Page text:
BACON: My lords, my lords, press not a falling man.
Show me the paper; what is true thereof
I will confess; what false – all’s false to me!
(he takes the paper)
It was a present – Egerton – he sent
four hundred pounds for kindness done him, naught
said, naught supposed of favour. Cabinet –
I have begged to have it taken from my house,
this cabinet they talk of. Could I help
if some fool sent… a New Year’s gift; I swear
I thought it was a New Year’s gift come late…
I gave, even as I took: was I to search
and see if that or this man had a cause
adjourned from court to court or hour to hour?
could I? O there… there I confess I took…
and there again, the cause in action still…
(he drops the paper)
My eyes are seared with blood; I cannot read.

ARUNDEL: The Lords will move but in the rule of law.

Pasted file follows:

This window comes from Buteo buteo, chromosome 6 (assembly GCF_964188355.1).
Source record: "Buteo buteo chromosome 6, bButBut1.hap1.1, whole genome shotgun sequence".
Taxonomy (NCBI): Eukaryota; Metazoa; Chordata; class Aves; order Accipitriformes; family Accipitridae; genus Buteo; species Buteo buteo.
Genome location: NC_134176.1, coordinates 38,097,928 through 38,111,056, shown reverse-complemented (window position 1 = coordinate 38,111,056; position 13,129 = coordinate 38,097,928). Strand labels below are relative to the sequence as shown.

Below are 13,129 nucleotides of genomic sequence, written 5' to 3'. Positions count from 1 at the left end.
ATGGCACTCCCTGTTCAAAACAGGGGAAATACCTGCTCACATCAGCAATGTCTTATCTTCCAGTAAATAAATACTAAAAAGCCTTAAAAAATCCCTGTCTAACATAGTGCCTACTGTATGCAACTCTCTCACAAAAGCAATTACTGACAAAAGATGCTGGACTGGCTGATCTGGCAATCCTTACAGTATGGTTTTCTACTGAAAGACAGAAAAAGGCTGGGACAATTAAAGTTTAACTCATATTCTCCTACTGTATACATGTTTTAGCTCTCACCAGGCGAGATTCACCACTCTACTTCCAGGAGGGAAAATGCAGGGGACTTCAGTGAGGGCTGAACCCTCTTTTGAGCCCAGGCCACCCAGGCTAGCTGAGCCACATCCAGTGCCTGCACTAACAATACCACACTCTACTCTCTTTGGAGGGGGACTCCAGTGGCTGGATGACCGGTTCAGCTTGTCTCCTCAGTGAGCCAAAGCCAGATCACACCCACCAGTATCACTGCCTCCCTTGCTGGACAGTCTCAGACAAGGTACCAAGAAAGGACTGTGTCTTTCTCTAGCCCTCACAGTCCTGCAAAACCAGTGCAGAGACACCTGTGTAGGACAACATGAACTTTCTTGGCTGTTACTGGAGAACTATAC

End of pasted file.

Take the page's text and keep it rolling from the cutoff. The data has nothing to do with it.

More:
The charges shall be answered or confessed.

SHREWSBURY: All reasonable privilege allowed
of time and evidence.

BACON: It shall not need.
How subtle Envy is to utter truth –
and yet for truth’s sake I will answer her.

ARUNDEL:No envy –

BACON: None: pure honour.

SHREWSBURY:No despite –

BACON: None: virtue stinging me with godly fangs.

HOBBES: (apart to Bacon) Be gentle with yourself; be wise with them.
Be honourable –

BACON: Thomas…

HOBBES: in yourself
as you have kept the honour of the law.

BACON: I would fain see – I would fain see one case,
one judgement that the worst of them can change.
There is no word, no comma, nay, no stroke
that shall be altered or repeated.

HOBBES: They stand:
and you –

BACON: I fall away from under them,